Quoad Ultra - With Regard to the Past

Welcome to the Web Site of Richard Unwin

Let us sit upon the ground and tell sad stories of the death of kings . . .

JUST PUBLISHED - Death at Hagminster Hall
A Murder Story

Click here for pictures illustrating aspects of The Doom Assigned where King Richard III wins the Battle of Bosworth

Bookshop. All these books can be previewed by clicking on the "Look Inside" icon on the Amazon site.

Death at Hagminster Hall - A Murder Story
Westminster Bones
On Summer Seas (Book 1 Laurence the Armourer).
A Wilderness of Sea (Book 2 Laurence the Armourer)
The Roaring Tide (Book 3 Laurence the Armourer)
The Doom Assigned (Richard III In Victory)
Who Wrote Marlowe? The Death and Life of Christopher Marlowe.

Once more unto the breach . . .

Hagminster Book Cover

email: richard.unwin@quoadultra.net

Contents and Links

Who Wrote Marlowe?

Bashing the Bard

Identifying Polonius

John Wilkinson - Ironmaster

Why did Shakespeare write Richard III?

Richard III and the Princes in the Tower

The Death of Henry VI

William Stanley - A Convenient Villain

Poetry Page

Crossbow and Crannequin

What's it all about

All books are available for download in the Kindle store or in paperback.
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Westminster Bones

Investigations into the mystery of the skeletal remains found at the Tower of London in 1674 and immediately pronounced as being the Princes in the Tower have been hampered by a singular concentration on the drama of a medieval murder story. If the Westminster Bones are the objects of an elaborate hoax, we need to ask who would perpetrate it and why? The power of theatrical drama has prevented the question being considered. Here is a lucid explanation for the “finding” of the bones at the Tower of London in the reign of King Charles the Second that does not rely on theatrical invention, but rather an understanding of the intricacies of human guile.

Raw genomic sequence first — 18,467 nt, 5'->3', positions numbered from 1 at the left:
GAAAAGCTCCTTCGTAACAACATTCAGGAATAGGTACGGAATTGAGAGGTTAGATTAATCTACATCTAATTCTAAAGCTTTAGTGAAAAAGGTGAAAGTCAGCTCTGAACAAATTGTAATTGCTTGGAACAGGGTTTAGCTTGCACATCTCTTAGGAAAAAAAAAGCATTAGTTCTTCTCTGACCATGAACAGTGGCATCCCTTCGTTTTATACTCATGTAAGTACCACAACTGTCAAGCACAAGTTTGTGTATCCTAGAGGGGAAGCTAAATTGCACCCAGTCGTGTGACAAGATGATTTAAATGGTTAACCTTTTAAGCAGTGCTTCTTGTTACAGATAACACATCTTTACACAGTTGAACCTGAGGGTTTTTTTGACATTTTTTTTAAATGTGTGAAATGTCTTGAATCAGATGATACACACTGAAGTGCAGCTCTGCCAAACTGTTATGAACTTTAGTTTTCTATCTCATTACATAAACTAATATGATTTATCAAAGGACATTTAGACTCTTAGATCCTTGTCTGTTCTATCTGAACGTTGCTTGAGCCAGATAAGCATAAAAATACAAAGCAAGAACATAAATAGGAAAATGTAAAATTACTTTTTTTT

The Doom Assigned

King Richard the Third has won the Battle of Bosworth; however, Henry Tudor has managed to escape the battlefield and is headed back into exile. Having been misled by a decoy, the king’s men are confounded in their attempts to bring the Tudor to justice. If he manages to get out of England the battle will have been in vain. It falls to the lot of a young squire Robert de la Halle, the son of the king’s armourer, to succeed where others have failed. Along the way, Squire Robert will find there is rather more to the arts of love and war than he imagined. Not yet a fully trained man-at-arms, his tender years cause him to stumble along trying to avoid disaster and death. He soon discovers not all battles are fought in the field. In the England of King Richard the Third, a young man’s heart may be in peril from several bewildering directions and not all the weapons he must face are of steel.

Laurence the Armourer books - On Summer Seas, A Wilderness of Sea and The Roaring Tide

Armourer Book 1 - A Dramatic Summer

The story is told within the the dramatic events of spring to autumn in a single year, 1471, in a period when kings went into battle personally. Edward IV had deposed an imbecile Henry VI in 1461 and is himself driven from England in 1470 when the earl of Warwick, known as the Kingmaker, places Henry VI back on the throne as a puppet ruler. Edward returns and lands at Ravenser, a port on the Humber now lost to the sea. However, those who had driven him from England are not disposed to let him return. Several powerful armies, each larger than Edward’s and united only in their desire to destroy him, oppose his tiny force. Aided only by his younger brother, the eighteen year-old Richard, duke of Gloucester and a few retainers and mercenaries, Edward will have to defeat them all, and depose again king Henry VI to regain the crown he has lost.